Resilience To Rise with Lieutenant Governor Hochul and Lilly Ledbetter
Taking a risk for the greater reward.
Join the Fyli Community, Thursday July 8th at 6PM EST in conversation with Fair Pay Activist Lilly Ledbetter and Lieutenant Governor of NY Kathy Hochul.
MEET OUR GUESTS:
LIEUTENANT GOVERNOR KATHY HOCHUL:
Lieutenant Governor Kathy Hochul began her career in public service on her local Town Board before serving as Erie County Clerk, and then as a member of Congress for New York’s 26th Congressional District. Since 2015, she has served as the highest-ranking female elected official in New York State government.
Lieutenant Governor Hochul has successfully spearheaded numerous initiatives and leads the administration’s economic development and job creation efforts across the state, working every day to advocate for policies that help all New Yorkers make ends meet.
Lilly Ledbetter was born in a house with no running water or electricity in the small town of Possum Trot, Alabama. She knew that she was destined for something more, and in 1979, with two young children at home and over the initial objections of her husband Charles, Lilly applied for her dream job at the Goodyear tire factory. Even though the only women she’d seen there were secretaries in the front offices where she’d submitted her application, she got the job—one of the first women hired at the management level.
Though she faced daily gender prejudice and sexual harassment, Lilly pressed onward, believing that eventually things would change. Until, nineteen years after her first day at Goodyear, Lilly received an anonymous note revealing that she was making thousands less per year than the men in her position. Devastated, she filed a sex discrimination case against Goodyear, which she won—and then heartbreakingly lost on appeal. Over the next eight years, her case made it all the way to the Supreme Court, where she lost again: the court ruled that she should have filed suit within 180 days of her first unequal paycheck–despite the fact that she had no way of knowing that she was being paid unfairly all those years. In a dramatic moment, Justice Ruth Bader Ginsburg read her dissent from the bench, urging Lilly to fight back.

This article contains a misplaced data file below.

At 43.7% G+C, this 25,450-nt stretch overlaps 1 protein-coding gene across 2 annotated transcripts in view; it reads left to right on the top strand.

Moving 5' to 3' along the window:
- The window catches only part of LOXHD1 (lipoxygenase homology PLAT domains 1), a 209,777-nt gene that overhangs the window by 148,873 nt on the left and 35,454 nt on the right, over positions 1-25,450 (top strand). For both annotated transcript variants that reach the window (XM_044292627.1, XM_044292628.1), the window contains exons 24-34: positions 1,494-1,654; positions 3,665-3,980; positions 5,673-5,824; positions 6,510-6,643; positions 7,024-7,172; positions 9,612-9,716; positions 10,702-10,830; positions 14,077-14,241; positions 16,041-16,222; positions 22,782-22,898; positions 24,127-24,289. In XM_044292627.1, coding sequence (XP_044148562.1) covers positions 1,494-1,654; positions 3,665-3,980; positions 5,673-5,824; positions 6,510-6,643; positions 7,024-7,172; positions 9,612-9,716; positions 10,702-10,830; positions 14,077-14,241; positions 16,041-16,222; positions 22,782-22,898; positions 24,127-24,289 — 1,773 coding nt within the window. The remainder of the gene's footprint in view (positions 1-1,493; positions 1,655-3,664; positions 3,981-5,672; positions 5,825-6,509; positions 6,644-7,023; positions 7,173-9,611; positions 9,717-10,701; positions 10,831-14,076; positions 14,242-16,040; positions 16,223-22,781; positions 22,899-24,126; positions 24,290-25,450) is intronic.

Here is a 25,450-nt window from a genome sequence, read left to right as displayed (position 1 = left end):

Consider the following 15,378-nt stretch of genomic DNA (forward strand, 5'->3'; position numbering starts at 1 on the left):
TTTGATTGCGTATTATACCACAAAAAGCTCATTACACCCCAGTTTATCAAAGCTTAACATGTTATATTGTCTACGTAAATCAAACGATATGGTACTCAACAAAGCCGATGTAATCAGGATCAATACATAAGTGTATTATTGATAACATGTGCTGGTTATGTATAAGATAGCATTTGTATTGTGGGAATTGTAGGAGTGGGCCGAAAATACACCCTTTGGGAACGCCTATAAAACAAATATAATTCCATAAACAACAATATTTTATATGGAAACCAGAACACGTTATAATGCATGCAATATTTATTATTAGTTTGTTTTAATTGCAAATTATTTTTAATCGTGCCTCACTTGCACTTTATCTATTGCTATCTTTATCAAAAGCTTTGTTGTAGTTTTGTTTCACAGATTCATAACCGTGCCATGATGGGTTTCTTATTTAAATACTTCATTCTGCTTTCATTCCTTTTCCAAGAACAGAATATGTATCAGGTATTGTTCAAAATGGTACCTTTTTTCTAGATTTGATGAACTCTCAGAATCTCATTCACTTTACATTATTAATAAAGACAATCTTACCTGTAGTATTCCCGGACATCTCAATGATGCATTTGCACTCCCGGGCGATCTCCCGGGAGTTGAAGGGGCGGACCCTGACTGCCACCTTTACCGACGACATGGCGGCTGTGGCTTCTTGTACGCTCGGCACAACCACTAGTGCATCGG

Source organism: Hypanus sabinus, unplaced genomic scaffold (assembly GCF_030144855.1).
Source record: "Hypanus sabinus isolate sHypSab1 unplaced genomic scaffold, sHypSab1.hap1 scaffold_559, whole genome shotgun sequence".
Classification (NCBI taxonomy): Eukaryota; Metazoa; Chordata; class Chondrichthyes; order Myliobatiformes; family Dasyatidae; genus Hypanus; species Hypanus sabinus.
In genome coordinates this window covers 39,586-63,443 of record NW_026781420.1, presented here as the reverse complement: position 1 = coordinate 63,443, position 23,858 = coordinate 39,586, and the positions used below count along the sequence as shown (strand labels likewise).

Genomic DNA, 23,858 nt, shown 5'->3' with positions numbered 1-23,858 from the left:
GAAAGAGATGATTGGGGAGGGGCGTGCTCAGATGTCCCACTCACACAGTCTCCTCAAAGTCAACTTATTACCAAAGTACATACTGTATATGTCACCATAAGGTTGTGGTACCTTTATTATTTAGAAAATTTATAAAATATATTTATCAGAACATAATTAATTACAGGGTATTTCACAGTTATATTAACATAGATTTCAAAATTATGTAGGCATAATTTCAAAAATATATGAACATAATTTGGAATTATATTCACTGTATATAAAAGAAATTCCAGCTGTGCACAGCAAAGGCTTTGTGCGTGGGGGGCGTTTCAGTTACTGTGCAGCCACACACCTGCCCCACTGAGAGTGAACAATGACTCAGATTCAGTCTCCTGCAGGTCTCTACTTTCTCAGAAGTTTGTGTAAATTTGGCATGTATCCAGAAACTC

And fight Lilly did, becoming the namesake of Barack Obama’s first official piece of legislation as president. Today, she is a tireless advocate for change, traveling the country to urge women and minorities to claim their civil rights.
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